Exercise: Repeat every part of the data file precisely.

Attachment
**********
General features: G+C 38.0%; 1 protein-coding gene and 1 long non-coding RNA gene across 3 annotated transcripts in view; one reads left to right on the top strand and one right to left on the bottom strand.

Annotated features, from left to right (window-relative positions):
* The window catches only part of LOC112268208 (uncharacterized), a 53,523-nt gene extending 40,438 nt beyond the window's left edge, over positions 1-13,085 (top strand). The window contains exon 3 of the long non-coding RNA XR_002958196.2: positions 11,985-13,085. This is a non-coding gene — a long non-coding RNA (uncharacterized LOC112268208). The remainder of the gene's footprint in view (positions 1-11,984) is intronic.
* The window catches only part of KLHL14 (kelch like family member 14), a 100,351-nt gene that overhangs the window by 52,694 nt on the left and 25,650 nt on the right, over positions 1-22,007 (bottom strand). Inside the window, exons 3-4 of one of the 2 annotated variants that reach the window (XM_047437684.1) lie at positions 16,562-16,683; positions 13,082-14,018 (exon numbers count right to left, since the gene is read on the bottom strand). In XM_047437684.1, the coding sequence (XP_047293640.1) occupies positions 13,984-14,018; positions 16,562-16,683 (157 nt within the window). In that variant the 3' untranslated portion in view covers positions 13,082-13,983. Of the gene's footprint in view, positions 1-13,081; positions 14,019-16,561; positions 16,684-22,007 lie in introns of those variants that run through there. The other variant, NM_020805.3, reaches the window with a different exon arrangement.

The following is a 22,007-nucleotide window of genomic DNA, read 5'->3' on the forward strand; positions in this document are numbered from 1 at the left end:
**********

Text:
General features: G+C 38.0%; 1 protein-coding gene and 1 long non-coding RNA gene across 3 annotated transcripts in view; one reads left to right on the top strand and one right to left on the bottom strand.

Annotated features, from left to right (window-relative positions):
* The window catches only part of LOC112268208 (uncharacterized), a 53,523-nt gene extending 40,438 nt beyond the window's left edge, over positions 1-13,085 (top strand). The window contains exon 3 of the long non-coding RNA XR_002958196.2: positions 11,985-13,085. This is a non-coding gene — a long non-coding RNA (uncharacterized LOC112268208). The remainder of the gene's footprint in view (positions 1-11,984) is intronic.
* The window catches only part of KLHL14 (kelch like family member 14), a 100,351-nt gene that overhangs the window by 52,694 nt on the left and 25,650 nt on the right, over positions 1-22,007 (bottom strand). Inside the window, exons 3-4 of one of the 2 annotated variants that reach the window (XM_047437684.1) lie at positions 16,562-16,683; positions 13,082-14,018 (exon numbers count right to left, since the gene is read on the bottom strand). In XM_047437684.1, the coding sequence (XP_047293640.1) occupies positions 13,984-14,018; positions 16,562-16,683 (157 nt within the window). In that variant the 3' untranslated portion in view covers positions 13,082-13,983. Of the gene's footprint in view, positions 1-13,081; positions 14,019-16,561; positions 16,684-22,007 lie in introns of those variants that run through there. The other variant, NM_020805.3, reaches the window with a different exon arrangement.

The following is a 22,007-nucleotide window of genomic DNA, read 5'->3' on the forward strand; positions in this document are numbered from 1 at the left end: